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Best "Balancing Acts" You've Seen??


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#31 Gina Ness

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Posted 19 August 2010 - 10:22 PM

Thank you, cubanmiamiboy, for posting Viengsay Valdes's Rose Adagio. Her balances were amazing...the best I have ever seen...wow! Even though the choreography is a bit different in some places, it didn't go so far as to spoil the dance and the scene, for me, anyway...She was very sweet and charming in her demeanor, which is just so vital for this famous adagio. She was Aurora...not just a technical whiz. I love her!

#32 cubanmiamiboy

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Posted 20 August 2010 - 09:18 AM

Thank you, cubanmiamiboy, for posting Viengsay Valdes's Rose Adagio. Her balances were amazing...the best I have ever seen...wow! Even though the choreography is a bit different in some places, it didn't go so far as to spoil the dance and the scene, for me, anyway...She was very sweet and charming in her demeanor, which is just so vital for this famous adagio. She was Aurora...not just a technical whiz. I love her!


My pleasure Gina.

And then, here are two examples of just what certainly should NOT happen in the RA.

No, no... :pinch:



NO,NO,NO!!! :wallbash:



#33 Qbendanny

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Posted 20 August 2010 - 02:31 PM

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I have seen Viengsay Valdes in a complete "Beauty" for the Cuban Ballet. The production is an antique in style and choreography that is not always in sync with the score. This production may have looked good on Alonso who was a master of "Lithograph style" poses,but not on Valdes. She is too earthy and real for that artificial dust sprinkling. Also, the adorned LouisXIV wigs in the grand pas' are for me outdated. Let Viengsay be Viengsay, the beautiful, exotic, tropical beauty and princess she is, not an old lithograph collecting dust through the decades. Her balances have no equal in the world today. I'm sure she would agree that another production is needed...Shhhhhh.... Don't let Alonso hear that. Danny

#34 MakarovaFan

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Posted 20 August 2010 - 02:31 PM


Thank you, cubanmiamiboy, for posting Viengsay Valdes's Rose Adagio. Her balances were amazing...the best I have ever seen...wow! Even though the choreography is a bit different in some places, it didn't go so far as to spoil the dance and the scene, for me, anyway...She was very sweet and charming in her demeanor, which is just so vital for this famous adagio. She was Aurora...not just a technical whiz. I love her!


My pleasure Gina.

And then, here are two examples of just what certainly should NOT happen in the RA.

No, no... :pinch:



NO,NO,NO!!! :wallbash:



OMG, Somova's hyperextensions are so vulgar! :icon8:

#35 Simon G

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Posted 20 August 2010 - 02:41 PM

Christian,

You're going to hate me for saying this, but... I don't think Valdes is much of a ballerina. She is a phenomenal powerhouse, her core strength is probably the best in the world, her ability to turn is superhuman, as are her balances, but Obraztsova just knocks her out of the ballpark in terms of dance quality, musicality, and dance.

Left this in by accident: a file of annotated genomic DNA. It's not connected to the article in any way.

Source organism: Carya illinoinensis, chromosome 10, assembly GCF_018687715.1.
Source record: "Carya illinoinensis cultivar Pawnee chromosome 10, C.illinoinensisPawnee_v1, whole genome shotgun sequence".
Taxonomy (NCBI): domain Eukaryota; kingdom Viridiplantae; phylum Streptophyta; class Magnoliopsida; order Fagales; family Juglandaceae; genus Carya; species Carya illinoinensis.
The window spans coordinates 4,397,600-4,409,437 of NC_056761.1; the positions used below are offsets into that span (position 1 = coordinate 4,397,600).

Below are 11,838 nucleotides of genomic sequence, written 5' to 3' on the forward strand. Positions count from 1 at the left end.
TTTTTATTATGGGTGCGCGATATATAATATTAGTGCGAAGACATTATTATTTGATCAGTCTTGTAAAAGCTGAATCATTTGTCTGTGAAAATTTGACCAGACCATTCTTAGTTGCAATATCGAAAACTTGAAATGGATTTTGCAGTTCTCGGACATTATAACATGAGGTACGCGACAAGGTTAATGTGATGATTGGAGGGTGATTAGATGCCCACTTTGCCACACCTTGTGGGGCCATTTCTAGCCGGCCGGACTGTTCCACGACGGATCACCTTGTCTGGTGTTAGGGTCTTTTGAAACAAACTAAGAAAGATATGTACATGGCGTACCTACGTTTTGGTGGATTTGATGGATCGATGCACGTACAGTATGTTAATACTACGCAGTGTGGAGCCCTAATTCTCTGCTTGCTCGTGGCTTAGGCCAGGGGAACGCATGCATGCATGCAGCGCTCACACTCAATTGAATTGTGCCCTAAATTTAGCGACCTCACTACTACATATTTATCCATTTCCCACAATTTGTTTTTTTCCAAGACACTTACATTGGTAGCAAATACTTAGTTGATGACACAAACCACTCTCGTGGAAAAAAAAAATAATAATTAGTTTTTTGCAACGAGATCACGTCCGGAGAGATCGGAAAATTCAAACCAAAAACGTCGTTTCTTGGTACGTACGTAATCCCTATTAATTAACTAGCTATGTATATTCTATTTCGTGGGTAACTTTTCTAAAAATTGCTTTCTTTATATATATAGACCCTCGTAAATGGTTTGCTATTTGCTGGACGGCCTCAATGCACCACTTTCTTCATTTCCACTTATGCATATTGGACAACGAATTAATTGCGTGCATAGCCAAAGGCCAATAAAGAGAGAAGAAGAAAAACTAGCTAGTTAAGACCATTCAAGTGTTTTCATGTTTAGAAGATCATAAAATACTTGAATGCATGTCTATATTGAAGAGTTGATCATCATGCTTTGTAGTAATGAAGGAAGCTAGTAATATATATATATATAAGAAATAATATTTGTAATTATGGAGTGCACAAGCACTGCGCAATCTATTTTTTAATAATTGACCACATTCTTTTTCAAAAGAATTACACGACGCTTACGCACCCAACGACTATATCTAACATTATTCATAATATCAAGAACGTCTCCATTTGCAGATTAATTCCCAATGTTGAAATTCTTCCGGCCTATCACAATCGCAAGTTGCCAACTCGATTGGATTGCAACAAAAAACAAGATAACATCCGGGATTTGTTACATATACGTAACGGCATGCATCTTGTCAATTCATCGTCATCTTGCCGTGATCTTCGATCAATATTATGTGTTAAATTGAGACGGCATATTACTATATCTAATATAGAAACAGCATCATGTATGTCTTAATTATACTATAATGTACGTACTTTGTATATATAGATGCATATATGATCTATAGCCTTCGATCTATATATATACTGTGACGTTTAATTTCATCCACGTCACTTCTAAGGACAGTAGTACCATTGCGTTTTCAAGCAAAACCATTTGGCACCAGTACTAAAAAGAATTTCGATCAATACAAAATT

I agree that Valdes is just totally enthralling to watch her pull of her cunning stunts, it's the moments between those stunts, when dance should happen that are lacking for me.

#36 cubanmiamiboy

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Posted 20 August 2010 - 03:37 PM

Christian,

You're going to hate me for saying this, but... I don't think Valdes is much of a ballerina. She is a phenomenal powerhouse, her core strength is probably the best in the world, her ability to turn is superhuman, as are her balances, but Obraztsova just knocks her out of the ballpark in terms of dance quality, musicality, and dance.

I agree that Valdes is just totally enthralling to watch her pull of her cunning stunts, it's the moments between those stunts, when dance should happen that are lacking for me.


Of course I won't hate you, Simon...far from that... :flowers: . But my problem is a simple one. When a RA is about to start, I'm already in the expectation of well executed, nailed balances...(and for some reason I suspect everyone else too). Now, if right away I come across with something like those Obraztsova's unfortunate stumbling moments...well, then the magic of what Petipa intended with the step is gone. Those are things that one can let pass if watching an icon, a veteran ballerina who still performs, for which one will be looking at other details-(usually in the artistry area)- that will certainly make up for the lack of technique-(that happened to me recently with Kent's Giselle). Here is another example.



But for a young starlet...? Not acceptable.

Same with Kitri's 32 fouettes, for example.



#37 Simon G

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Posted 20 August 2010 - 04:05 PM

I think the problem is a great deal of the time cultural. The Russians seem to omit the au couronne frequently, or always (I'm sure someone can correct me if I'm wrong) even sterling technicians like Vishneva do so.

Also that video of Kirkland really has to be seen as a curiosity not indicative of her technique, she was extremely weak and sick at Wolftrap when that was filmed, gripped by anorexia. Her lack of strength is palpable. For a much better snippet of what she was about the minute of Giselle on Youtube is pretty sensational, not least for how she comes out of the arabesque penchee while still on point.